This chapter illustrates how to use D3 to create varous 2D charts, including line charts and certain special or application-specific charts in ASP.NET Core MVC applications. It consists of a variety of special charts that display statistical distributions of data or discrete data, including bar, stair-step, stem, error bar, and area charts. It also demonstrates how to create charts in other coordinate systems, such as pie and polar charts.
Chapter 5, 2D Charts with Chart Libraries
This chapter introduces two charting libraries: Chart.JS and Google Chart API. These two packages based on different graphics layers: Chart.JS uses HTML5 canvas for rendering charts, while Google Chart API are based on SVG and VML for older IE versions. It consists of several examples that show how to create a variety of 2D charts using these libraries.
Chapter 6, Stock Charts
Chapter 7, 3D Graphics with WebGL
Chapter 8, 3D Graphics with Three.js
This chapter introduces a powerful 3D graphics library – Three.js. It presents the basic procedures on how to use Three.js to create 3D graphics, including defining the scene, setting camera, specifying the materials and lights, and creating geometry and mesh.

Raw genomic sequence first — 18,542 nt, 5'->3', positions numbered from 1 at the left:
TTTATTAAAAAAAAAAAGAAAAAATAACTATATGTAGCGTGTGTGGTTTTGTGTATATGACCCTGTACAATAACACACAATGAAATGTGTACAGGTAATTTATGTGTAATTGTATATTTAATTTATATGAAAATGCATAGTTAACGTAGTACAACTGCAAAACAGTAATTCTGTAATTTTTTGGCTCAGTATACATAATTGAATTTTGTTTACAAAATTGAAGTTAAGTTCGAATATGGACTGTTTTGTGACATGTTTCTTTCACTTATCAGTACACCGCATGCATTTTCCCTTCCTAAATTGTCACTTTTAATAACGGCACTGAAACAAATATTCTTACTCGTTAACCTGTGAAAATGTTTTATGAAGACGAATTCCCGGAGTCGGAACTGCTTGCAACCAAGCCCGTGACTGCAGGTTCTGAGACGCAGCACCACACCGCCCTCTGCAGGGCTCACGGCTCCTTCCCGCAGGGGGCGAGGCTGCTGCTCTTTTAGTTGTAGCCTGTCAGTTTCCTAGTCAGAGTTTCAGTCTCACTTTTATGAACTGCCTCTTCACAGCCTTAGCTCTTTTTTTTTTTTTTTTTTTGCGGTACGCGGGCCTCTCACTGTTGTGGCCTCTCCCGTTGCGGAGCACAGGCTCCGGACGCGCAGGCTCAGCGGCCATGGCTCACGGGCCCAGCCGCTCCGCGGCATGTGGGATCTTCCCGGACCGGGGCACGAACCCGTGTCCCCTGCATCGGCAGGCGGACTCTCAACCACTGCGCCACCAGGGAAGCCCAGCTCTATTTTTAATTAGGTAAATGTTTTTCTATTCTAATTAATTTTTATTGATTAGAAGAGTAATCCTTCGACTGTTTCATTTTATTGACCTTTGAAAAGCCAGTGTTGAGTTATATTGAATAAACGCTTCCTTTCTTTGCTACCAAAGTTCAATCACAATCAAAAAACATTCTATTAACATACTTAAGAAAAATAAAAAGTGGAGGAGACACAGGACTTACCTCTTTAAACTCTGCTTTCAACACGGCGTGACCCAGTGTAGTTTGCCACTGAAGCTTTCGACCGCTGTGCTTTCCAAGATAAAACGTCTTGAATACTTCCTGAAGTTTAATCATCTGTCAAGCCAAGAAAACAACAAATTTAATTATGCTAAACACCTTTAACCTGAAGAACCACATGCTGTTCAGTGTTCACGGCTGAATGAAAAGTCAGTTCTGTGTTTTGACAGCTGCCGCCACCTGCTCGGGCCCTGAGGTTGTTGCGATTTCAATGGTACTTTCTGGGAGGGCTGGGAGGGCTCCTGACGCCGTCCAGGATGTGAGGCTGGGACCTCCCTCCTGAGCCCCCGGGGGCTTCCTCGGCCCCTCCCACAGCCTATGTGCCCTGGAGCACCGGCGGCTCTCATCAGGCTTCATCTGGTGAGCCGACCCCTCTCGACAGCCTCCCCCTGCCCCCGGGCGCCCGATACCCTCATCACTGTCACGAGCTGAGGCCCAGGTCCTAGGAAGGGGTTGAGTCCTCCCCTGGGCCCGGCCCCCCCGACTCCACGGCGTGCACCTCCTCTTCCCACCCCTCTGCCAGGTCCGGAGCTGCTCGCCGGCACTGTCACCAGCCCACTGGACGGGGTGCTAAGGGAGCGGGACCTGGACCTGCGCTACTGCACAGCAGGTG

Chapter 9, 3D Charts
Chapter 10, Chart with Web API
This chapter covers the basics of ASP.NET Core Web API that is used to provide access to an application’s data. Web API is a framework that makes it easy to build HTTP RESTful services that can reach a broad range of clients, including browsers, mobile devices, and traditional desktop applications. The chapter demonstrates how to create Web API applications and how to use the data from Web API services to create various charts, including 3D surface charts and stock charts.
Using Code Examples
You may use the code in this book in your own applications and documentation. You do not need to contact the author or the publisher for permission unless you are reproducing a significant portion of the code. For example, writing a program that uses several chunks of code from this book does not require permission. Selling or distributing the example code listings does require permission. Incorporating a significant amount of example code from this book into your applications and documentation also requires permission. Integrating the example code from this book into commercial products is not allowed without written permission of the author.